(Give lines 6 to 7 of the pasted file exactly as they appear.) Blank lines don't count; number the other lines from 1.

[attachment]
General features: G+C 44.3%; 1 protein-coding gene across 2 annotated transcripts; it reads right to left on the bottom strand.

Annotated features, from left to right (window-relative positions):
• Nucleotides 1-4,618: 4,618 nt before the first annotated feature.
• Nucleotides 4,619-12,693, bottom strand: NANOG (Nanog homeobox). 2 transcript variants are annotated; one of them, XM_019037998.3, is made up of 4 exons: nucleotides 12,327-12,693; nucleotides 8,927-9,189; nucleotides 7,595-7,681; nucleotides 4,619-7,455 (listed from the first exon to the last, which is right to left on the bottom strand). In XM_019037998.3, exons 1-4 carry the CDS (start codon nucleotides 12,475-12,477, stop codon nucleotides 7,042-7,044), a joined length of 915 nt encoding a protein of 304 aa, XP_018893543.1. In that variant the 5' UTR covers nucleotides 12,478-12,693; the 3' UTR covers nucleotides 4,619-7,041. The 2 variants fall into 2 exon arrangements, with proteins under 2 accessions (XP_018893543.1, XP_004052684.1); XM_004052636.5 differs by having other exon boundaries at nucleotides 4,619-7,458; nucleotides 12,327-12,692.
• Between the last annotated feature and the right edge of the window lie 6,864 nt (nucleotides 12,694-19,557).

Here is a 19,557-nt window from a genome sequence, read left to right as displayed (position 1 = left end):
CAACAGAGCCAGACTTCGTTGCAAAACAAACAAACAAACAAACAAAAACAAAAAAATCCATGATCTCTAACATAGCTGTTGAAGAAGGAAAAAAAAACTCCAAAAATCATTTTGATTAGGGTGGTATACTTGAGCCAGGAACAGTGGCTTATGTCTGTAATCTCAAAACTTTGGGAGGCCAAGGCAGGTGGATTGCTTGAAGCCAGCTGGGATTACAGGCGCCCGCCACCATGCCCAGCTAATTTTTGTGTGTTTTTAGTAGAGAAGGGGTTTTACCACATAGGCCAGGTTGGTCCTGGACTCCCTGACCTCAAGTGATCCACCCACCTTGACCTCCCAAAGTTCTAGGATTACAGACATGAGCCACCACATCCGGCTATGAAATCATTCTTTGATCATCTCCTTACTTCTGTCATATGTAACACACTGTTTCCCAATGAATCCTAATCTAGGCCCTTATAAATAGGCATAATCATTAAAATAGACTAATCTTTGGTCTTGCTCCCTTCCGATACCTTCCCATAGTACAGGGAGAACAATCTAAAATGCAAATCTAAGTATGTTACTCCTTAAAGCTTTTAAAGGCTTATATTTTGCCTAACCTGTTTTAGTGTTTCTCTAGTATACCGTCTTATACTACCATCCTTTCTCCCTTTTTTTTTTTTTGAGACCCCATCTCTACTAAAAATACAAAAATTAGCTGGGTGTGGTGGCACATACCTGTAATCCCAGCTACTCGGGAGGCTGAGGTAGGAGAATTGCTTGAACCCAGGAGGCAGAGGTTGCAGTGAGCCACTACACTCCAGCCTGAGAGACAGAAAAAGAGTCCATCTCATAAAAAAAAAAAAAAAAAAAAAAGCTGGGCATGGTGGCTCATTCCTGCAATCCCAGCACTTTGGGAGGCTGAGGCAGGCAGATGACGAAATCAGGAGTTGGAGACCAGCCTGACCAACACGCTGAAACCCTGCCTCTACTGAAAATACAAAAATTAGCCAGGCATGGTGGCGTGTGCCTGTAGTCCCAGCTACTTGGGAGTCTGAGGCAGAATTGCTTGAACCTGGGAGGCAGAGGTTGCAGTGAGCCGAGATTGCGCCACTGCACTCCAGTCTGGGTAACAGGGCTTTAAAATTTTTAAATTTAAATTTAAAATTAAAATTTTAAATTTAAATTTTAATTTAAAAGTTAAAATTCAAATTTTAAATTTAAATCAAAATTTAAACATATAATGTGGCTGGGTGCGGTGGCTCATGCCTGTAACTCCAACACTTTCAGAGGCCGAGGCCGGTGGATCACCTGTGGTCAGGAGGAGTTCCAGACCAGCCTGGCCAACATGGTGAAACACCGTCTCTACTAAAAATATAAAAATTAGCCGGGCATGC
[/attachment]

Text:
Here is a 19,557-nt window from a genome sequence, read left to right as displayed (position 1 = left end):
CAACAGAGCCAGACTTCGTTGCAAAACAAACAAACAAACAAACAAAAACAAAAAAATCCATGATCTCTAACATAGCTGTTGAAGAAGGAAAAAAAAACTCCAAAAATCATTTTGATTAGGGTGGTATACTTGAGCCAGGAACAGTGGCTTATGTCTGTAATCTCAAAACTTTGGGAGGCCAAGGCAGGTGGATTGCTTGAAGCCAGCTGGGATTACAGGCGCCCGCCACCATGCCCAGCTAATTTTTGTGTGTTTTTAGTAGAGAAGGGGTTTTACCACATAGGCCAGGTTGGTCCTGGACTCCCTGACCTCAAGTGATCCACCCACCTTGACCTCCCAAAGTTCTAGGATTACAGACATGAGCCACCACATCCGGCTATGAAATCATTCTTTGATCATCTCCTTACTTCTGTCATATGTAACACACTGTTTCCCAATGAATCCTAATCTAGGCCCTTATAAATAGGCATAATCATTAAAATAGACTAATCTTTGGTCTTGCTCCCTTCCGATACCTTCCCATAGTACAGGGAGAACAATCTAAAATGCAAATCTAAGTATGTTACTCCTTAAAGCTTTTAAAGGCTTATATTTTGCCTAACCTGTTTTAGTGTTTCTCTAGTATACCGTCTTATACTACCATCCTTTCTCCCTTTTTTTTTTTTTGAGACCCCATCTCTACTAAAAATACAAAAATTAGCTGGGTGTGGTGGCACATACCTGTAATCCCAGCTACTCGGGAGGCTGAGGTAGGAGAATTGCTTGAACCCAGGAGGCAGAGGTTGCAGTGAGCCACTACACTCCAGCCTGAGAGACAGAAAAAGAGTCCATCTCATAAAAAAAAAAAAAAAAAAAAAAGCTGGGCATGGTGGCTCATTCCTGCAATCCCAGCACTTTGGGAGGCTGAGGCAGGCAGATGACGAAATCAGGAGTTGGAGACCAGCCTGACCAACACGCTGAAACCCTGCCTCTACTGAAAATACAAAAATTAGCCAGGCATGGTGGCGTGTGCCTGTAGTCCCAGCTACTTGGGAGTCTGAGGCAGAATTGCTTGAACCTGGGAGGCAGAGGTTGCAGTGAGCCGAGATTGCGCCACTGCACTCCAGTCTGGGTAACAGGGCTTTAAAATTTTTAAATTTAAATTTAAAATTAAAATTTTAAATTTAAATTTTAATTTAAAAGTTAAAATTCAAATTTTAAATTTAAATCAAAATTTAAACATATAATGTGGCTGGGTGCGGTGGCTCATGCCTGTAACTCCAACACTTTCAGAGGCCGAGGCCGGTGGATCACCTGTGGTCAGGAGGAGTTCCAGACCAGCCTGGCCAACATGGTGAAACACCGTCTCTACTAAAAATATAAAAATTAGCCGGGCATGC